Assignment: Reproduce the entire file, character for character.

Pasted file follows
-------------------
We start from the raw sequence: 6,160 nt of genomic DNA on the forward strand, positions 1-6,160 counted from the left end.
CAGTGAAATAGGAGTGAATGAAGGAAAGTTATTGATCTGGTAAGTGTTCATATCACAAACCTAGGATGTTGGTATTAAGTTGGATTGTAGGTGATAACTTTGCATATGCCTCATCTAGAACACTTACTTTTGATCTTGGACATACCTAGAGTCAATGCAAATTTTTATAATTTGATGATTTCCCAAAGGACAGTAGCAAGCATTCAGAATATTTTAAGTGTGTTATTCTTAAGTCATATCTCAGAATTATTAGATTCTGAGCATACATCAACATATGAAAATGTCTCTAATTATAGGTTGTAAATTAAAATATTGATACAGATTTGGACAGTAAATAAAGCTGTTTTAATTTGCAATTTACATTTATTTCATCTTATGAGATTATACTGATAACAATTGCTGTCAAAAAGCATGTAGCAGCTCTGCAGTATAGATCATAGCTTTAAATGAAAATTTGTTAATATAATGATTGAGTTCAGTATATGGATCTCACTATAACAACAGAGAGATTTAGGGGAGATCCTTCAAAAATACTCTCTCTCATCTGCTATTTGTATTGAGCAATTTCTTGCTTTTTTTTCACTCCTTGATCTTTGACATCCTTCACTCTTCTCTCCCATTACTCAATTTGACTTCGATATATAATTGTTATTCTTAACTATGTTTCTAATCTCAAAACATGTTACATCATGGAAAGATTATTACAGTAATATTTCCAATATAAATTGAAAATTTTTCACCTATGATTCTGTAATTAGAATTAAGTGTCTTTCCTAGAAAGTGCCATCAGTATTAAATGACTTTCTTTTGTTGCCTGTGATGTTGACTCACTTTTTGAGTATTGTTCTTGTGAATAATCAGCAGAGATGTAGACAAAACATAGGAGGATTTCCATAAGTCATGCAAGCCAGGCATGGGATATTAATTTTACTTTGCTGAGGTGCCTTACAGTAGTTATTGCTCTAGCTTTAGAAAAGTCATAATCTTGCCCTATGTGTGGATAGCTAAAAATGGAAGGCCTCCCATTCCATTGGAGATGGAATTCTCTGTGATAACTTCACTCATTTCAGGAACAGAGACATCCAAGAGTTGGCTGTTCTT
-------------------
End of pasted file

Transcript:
We start from the raw sequence: 6,160 nt of genomic DNA on the forward strand, positions 1-6,160 counted from the left end.
CAGTGAAATAGGAGTGAATGAAGGAAAGTTATTGATCTGGTAAGTGTTCATATCACAAACCTAGGATGTTGGTATTAAGTTGGATTGTAGGTGATAACTTTGCATATGCCTCATCTAGAACACTTACTTTTGATCTTGGACATACCTAGAGTCAATGCAAATTTTTATAATTTGATGATTTCCCAAAGGACAGTAGCAAGCATTCAGAATATTTTAAGTGTGTTATTCTTAAGTCATATCTCAGAATTATTAGATTCTGAGCATACATCAACATATGAAAATGTCTCTAATTATAGGTTGTAAATTAAAATATTGATACAGATTTGGACAGTAAATAAAGCTGTTTTAATTTGCAATTTACATTTATTTCATCTTATGAGATTATACTGATAACAATTGCTGTCAAAAAGCATGTAGCAGCTCTGCAGTATAGATCATAGCTTTAAATGAAAATTTGTTAATATAATGATTGAGTTCAGTATATGGATCTCACTATAACAACAGAGAGATTTAGGGGAGATCCTTCAAAAATACTCTCTCTCATCTGCTATTTGTATTGAGCAATTTCTTGCTTTTTTTTCACTCCTTGATCTTTGACATCCTTCACTCTTCTCTCCCATTACTCAATTTGACTTCGATATATAATTGTTATTCTTAACTATGTTTCTAATCTCAAAACATGTTACATCATGGAAAGATTATTACAGTAATATTTCCAATATAAATTGAAAATTTTTCACCTATGATTCTGTAATTAGAATTAAGTGTCTTTCCTAGAAAGTGCCATCAGTATTAAATGACTTTCTTTTGTTGCCTGTGATGTTGACTCACTTTTTGAGTATTGTTCTTGTGAATAATCAGCAGAGATGTAGACAAAACATAGGAGGATTTCCATAAGTCATGCAAGCCAGGCATGGGATATTAATTTTACTTTGCTGAGGTGCCTTACAGTAGTTATTGCTCTAGCTTTAGAAAAGTCATAATCTTGCCCTATGTGTGGATAGCTAAAAATGGAAGGCCTCCCATTCCATTGGAGATGGAATTCTCTGTGATAACTTCACTCATTTCAGGAACAGAGACATCCAAGAGTTGGCTGTTCTT